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Trimming your cat’s nails is essential, since they grow in layers and fraying or worn ends should be removed to avoid any injury. Still, cat nail clipping is a skill that’s important to learn how to do correctly, since most cats don’t necessarily enjoy the experience. Of course your veterinarian will be happy to show you the step-by-step instructions for clipping your cat’s nails safely, but here are a couple of tips to keep in mind:
Keep your cat calm
Creating a calm environment with which to trim your cat’s nails is the key to doing it successfully, says pet expert Steven May, a certified veterinary journalist. “The best ways to keep your cat calm during the nail trimming process is to get him used to it at an early age, and use treats as rewards,” he said. “When your cat is young, get him accustomed to having your hands on his paws by gently rubbing them when he’s relaxed. This bonding will make it much easier come clipper time.”
It also helps if you remain calm, as well. You can try to hold your cat on your lap, but you risk being accidently scratched. Instead, May recommends having your cat stand on a table to avoid this. He also suggests trimming nails before your cat has eaten, so you can reward him after each paw with treats for being a good kitty. If your cat starts squirming before you finish, let him go and start again after he calms down.
Use the right tools
The most common type of clipper is called the “guillotine” model. “It works by inserting the nail through the opening and closing the handle like a three-hole punch, which then runs a blade through the nail and slices it safely off,” said May. “This style is easier to use, but the blades will dull over time.”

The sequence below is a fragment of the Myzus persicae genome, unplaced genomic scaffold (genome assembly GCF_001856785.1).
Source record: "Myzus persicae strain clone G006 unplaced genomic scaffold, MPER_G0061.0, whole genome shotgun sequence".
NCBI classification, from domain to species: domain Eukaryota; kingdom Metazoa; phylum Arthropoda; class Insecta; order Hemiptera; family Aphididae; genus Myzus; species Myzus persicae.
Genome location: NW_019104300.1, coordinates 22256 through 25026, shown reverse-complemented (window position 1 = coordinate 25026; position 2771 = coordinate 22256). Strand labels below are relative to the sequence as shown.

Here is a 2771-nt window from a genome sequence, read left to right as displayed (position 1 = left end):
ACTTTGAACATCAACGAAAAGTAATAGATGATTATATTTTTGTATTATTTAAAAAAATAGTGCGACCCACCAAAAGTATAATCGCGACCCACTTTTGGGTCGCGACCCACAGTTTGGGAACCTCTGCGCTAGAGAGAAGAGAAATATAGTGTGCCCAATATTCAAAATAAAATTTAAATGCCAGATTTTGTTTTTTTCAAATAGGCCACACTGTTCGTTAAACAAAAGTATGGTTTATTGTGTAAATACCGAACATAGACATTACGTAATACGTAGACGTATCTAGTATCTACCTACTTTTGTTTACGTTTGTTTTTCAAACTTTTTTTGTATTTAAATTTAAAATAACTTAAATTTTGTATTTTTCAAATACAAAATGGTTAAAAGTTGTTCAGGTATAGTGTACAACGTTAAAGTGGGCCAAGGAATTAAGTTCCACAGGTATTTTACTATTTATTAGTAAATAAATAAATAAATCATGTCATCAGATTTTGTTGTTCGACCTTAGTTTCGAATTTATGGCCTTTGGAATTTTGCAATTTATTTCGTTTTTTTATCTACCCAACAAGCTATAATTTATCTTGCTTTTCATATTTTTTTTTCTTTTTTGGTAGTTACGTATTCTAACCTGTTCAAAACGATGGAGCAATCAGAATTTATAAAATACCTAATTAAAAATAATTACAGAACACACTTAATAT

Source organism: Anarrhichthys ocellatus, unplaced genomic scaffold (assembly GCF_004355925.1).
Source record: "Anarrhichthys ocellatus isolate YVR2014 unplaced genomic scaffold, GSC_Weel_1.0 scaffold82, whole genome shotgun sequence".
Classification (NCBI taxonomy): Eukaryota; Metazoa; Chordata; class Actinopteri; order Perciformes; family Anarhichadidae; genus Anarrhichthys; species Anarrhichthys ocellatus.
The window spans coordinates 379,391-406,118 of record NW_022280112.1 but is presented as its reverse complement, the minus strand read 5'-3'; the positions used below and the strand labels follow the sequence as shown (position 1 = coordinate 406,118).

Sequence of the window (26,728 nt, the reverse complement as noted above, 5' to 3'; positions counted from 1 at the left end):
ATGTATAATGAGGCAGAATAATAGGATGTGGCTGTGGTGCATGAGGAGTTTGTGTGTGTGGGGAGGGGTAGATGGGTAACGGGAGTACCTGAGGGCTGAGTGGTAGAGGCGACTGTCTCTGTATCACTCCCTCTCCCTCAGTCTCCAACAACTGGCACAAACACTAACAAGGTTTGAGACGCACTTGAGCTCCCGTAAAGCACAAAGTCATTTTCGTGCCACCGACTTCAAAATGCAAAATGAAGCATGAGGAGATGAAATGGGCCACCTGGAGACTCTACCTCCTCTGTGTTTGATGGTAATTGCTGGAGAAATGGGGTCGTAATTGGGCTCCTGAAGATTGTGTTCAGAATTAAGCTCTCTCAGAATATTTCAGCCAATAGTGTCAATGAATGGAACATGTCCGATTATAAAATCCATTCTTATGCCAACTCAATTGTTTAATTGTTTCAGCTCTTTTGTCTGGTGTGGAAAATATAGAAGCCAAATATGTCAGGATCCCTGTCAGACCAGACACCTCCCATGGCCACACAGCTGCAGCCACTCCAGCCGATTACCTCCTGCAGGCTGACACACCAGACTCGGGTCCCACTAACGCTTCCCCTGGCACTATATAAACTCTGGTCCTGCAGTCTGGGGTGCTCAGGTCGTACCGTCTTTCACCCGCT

Another style of clipper is the scissors type, which has a slight curve and demands a bit more technique. It offers more cutting strength than the guillotine style, and works particularly well with longer nails and dew claws, or the nails on the inner side of each foot.
How to clip the nails
The process of cutting your cat’s nails starts with you getting her claws to extend. “If you’re right-handed, start by holding the cat’s paw between your thumb and index finger of your left hand, with the thumb on top,” says May. “Gently rub the pad, while speaking in a calm, soothing voice, and then smoothly squeeze the thumb and finger together, which should extend the claw so it can be trimmed.”
The trickiest part of cutting the nails is learning how far down the nail to clip. “Cut too far and there’s the risk of hitting an area of arteries called the ‘quick’, which will cause bleeding and pain for the cat,” says May. “With cats that have clear nails, the quick can be seen as a pink stripe at the base of the nail and should be avoided with the clippers. With cats that have dark nails, the best way to avoid cutting the quick and causing pain is to cut the nails more frequently, making sure to take off just the tips.”
Even someone who is experienced in cutting nails can accidently cut too low, so May recommends keeping a clean cloth handy to apply pressure should your cat start bleeding, and make sure to have either styptic powder or cornstarch on hand to quickly stop it.
Stacey Brecher is a freelance writer. She has contributed to Animal Fair magazine, and her blogs have previously appeared on The Dog Daily.
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